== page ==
A few doors down, I pop into a gallery intriguingly called Pandemonium and am immediately welcomed by Mr. Moon, a very large, friendly and chatty black cat that, I think, might be part Labrador retriever. He and owner-artist Jane Font have created a venue for the non-Thomas Kinkade crowd. Why paint a three-dimensional world on a two-dimensional canvas? Jane and her cat have watched businesses and buyers fill the restored Victorian buildings along 25th Street and now see the growth spreading beyond the core. Refreshingly, few of these places are franchises, and there’s a sustainable balance of boutiques, restaurants, galleries, vintage vinyl and book shops that attracts a daily stream of spendy patrons, sightseers and travelers and provides a block-party atmosphere to its popular monthly arts stroll and other Odgen, Utah events. Dinner and a drink await the setting sun. There's still time to hit the multiple history museums and galleries of Ogden Union Station, a stately monument to the city's railroad history and central position at the crossroads of the west, and a visual bookend to this sublimely local and walkable street.
The Second Day
Gentrified, it is not. This is not Oglandia. It is O-Town, according to the t-shirts. People are Ogdenites — like rocks, an aggregate of unique minerals bound together … and a little “gritty,” Shanna says proudly. To me, the place is a gem.
“Chaos is a friend of mine,” said Nobel Laureate Bob Dylan.
Community is the bedrock of Ogden. I hear it mentioned everywhere I go. I’ve learned that when folks are excited about a place, they like to share that enthusiasm with others, and it takes one word to make a friend in this town: “Hello.” After renting a bike at the coffee shop (that still amuses me), I was encouraged repeatedly to get a taco. “Not the first, not the second but the thirrrd taco truck,” several people said. Rico’s El Paradiso is an unpretentious trailer with a line of patrons spilling down Washington waiting patiently for fresh, chipotle-infused chicken tacos, carne asada and, as owner Rico Efraim, sings aloud, “Tamales!” This is no trendy food truck. For one, they’re only about a buck each. For 14 years, Rico has greeted everyone like a second cousin and, man, he makes one great taco.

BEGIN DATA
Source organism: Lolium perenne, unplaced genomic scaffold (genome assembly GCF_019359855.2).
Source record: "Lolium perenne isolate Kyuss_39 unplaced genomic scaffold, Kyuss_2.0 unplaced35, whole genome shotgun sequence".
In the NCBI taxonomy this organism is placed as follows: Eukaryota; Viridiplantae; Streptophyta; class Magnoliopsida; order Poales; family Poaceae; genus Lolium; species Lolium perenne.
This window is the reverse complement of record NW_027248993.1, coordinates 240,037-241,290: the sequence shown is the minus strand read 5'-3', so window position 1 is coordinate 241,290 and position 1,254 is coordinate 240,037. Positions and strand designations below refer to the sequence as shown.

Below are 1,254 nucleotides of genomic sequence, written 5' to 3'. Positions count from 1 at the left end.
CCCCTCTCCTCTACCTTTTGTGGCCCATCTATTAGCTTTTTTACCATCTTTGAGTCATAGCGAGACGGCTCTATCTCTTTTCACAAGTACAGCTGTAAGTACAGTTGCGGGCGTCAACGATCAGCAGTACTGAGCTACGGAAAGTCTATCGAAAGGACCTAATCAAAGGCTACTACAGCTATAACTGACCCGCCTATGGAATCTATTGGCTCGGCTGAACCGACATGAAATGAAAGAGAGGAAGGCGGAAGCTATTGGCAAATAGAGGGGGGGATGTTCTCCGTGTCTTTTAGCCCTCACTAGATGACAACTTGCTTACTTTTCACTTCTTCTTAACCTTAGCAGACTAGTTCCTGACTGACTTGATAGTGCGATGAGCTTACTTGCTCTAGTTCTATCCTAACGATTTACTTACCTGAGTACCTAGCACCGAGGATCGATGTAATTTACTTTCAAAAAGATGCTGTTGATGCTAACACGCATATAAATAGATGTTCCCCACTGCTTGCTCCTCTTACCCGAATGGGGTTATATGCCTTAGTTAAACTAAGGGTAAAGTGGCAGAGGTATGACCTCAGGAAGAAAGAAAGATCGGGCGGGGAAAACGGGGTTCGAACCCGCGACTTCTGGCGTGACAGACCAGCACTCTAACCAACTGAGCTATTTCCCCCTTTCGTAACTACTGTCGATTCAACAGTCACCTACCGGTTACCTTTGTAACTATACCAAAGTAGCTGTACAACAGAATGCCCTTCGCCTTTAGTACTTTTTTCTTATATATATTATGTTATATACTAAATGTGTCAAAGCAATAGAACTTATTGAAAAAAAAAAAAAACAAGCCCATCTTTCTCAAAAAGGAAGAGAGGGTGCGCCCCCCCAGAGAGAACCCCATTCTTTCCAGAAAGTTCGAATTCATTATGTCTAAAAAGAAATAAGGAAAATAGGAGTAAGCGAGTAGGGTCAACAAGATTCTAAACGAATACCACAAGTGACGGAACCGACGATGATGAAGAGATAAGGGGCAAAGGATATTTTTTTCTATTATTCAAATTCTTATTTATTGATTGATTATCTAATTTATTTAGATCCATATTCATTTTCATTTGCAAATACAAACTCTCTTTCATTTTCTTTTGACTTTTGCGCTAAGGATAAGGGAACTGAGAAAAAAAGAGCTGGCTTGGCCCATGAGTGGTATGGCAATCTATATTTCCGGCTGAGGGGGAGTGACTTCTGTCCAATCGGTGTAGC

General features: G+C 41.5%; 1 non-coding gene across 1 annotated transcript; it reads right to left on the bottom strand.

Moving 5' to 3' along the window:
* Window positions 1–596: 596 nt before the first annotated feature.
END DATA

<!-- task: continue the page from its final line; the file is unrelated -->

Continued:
While there are numerous bike paths around the city, few better represent its urban-to-adventure character than the Ogden River Parkway. This nine-mile east-west route stretches from downtown through neighborhoods and parks gently climbing toward the mouth of Ogden Canyon. If I’d planned ahead, I would have hauled my own mountain bike and ditched the parkway for the singletrack leading out of the city carving up the mountainside. It’s an easy trail made even more enjoyable by fueling up first at Farr’s Famous Ice Cream at nearby 21st and Grant, where you can choose from dozens of flavors, including a creamy, rich Butter Pecan or one called Play Dough, a sure hit on Instagram. After a respectable distance, the Ogden Botanical Gardens is a perfect place for a water break or a nap. The trail runs through the garden, where on this day, budding trees gently blow scented white flowers along the path like stardust. During summer, you can watch polychromatic kayakers portaging back to the drop-in beneath a stately waterfall across from Rainbow Gardens at the parkway’s Bonneville Shoreline terminus. Don’t forget to add these great ideas to your travel itinerary.
Dropping the bike back downtown, I notice people are still walking around. Restaurants are
Although the atmosphere is buzzing, I look up and suddenly crave mountains,
Ashley explains that
“It’s happening.” Ogden’s star is rising, and people are taking notice.